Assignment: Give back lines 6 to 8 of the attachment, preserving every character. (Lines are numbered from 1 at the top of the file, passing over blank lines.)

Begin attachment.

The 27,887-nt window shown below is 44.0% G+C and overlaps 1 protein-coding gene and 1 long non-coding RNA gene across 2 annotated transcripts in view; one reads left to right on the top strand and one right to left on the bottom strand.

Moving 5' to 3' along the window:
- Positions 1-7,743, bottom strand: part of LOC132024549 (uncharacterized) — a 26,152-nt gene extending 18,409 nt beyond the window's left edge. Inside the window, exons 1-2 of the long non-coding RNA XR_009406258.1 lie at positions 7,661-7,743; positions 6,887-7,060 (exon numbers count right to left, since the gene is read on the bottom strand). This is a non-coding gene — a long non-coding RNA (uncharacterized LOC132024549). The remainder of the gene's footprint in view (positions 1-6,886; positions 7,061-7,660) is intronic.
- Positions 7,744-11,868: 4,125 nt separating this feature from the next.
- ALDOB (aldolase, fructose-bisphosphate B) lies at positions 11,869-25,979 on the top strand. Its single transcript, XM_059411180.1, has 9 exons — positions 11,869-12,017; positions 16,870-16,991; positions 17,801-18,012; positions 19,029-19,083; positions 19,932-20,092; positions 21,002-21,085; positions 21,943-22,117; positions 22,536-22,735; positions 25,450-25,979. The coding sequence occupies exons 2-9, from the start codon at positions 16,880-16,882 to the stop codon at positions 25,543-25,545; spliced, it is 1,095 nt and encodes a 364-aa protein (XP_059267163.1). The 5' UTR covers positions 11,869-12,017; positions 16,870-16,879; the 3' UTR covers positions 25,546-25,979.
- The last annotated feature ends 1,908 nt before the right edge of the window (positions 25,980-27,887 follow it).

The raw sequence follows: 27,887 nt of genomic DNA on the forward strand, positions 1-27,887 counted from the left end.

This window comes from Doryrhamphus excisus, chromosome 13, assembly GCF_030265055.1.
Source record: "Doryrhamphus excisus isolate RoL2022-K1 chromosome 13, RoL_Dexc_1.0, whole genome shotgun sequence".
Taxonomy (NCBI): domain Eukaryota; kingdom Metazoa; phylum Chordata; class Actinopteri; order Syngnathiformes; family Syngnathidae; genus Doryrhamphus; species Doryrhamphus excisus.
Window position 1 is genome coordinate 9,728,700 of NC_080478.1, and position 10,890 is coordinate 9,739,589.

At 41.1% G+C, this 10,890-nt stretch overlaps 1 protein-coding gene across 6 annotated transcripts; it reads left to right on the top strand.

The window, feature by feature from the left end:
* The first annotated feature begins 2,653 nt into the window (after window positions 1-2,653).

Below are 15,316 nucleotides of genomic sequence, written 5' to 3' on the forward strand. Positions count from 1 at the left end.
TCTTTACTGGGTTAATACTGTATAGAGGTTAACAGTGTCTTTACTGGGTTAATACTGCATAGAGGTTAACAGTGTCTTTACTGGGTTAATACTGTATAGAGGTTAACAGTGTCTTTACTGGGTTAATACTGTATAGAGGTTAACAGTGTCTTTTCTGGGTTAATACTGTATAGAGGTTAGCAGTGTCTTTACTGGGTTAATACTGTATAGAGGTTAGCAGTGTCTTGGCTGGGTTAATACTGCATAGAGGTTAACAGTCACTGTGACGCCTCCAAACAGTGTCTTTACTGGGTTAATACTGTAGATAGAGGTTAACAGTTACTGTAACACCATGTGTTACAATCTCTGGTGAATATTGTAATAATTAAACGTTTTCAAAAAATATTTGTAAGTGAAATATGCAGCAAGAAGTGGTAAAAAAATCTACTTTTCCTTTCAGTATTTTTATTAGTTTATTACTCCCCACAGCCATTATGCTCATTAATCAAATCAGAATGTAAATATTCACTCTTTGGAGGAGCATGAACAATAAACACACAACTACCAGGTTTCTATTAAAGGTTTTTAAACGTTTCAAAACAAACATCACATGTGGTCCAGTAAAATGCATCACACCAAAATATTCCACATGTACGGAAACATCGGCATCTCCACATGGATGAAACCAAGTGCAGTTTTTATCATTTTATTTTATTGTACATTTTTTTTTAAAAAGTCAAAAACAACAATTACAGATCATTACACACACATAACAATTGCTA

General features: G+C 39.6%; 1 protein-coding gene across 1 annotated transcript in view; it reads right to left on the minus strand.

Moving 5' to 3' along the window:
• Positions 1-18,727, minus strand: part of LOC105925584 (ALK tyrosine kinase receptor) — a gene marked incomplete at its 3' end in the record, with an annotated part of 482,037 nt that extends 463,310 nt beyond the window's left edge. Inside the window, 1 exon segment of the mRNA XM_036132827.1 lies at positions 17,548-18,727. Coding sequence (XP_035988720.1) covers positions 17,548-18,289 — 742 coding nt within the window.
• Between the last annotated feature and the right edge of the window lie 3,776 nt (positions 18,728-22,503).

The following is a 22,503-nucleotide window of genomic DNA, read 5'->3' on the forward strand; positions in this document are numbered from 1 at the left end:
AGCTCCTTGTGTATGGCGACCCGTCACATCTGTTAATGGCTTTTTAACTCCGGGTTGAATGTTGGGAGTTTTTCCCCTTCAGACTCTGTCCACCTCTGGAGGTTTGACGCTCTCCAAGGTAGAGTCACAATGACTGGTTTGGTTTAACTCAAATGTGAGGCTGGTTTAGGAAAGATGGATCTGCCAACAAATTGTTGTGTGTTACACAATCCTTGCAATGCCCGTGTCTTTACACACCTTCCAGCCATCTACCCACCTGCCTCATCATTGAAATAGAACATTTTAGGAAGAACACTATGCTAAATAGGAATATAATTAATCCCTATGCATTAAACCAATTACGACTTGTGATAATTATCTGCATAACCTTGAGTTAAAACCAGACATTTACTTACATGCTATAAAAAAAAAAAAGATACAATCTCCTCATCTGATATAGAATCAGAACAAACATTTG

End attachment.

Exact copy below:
- The last annotated feature ends 1,908 nt before the right edge of the window (positions 25,980-27,887 follow it).

The raw sequence follows: 27,887 nt of genomic DNA on the forward strand, positions 1-27,887 counted from the left end.

This window comes from Doryrhamphus excisus, chromosome 13, assembly GCF_030265055.1.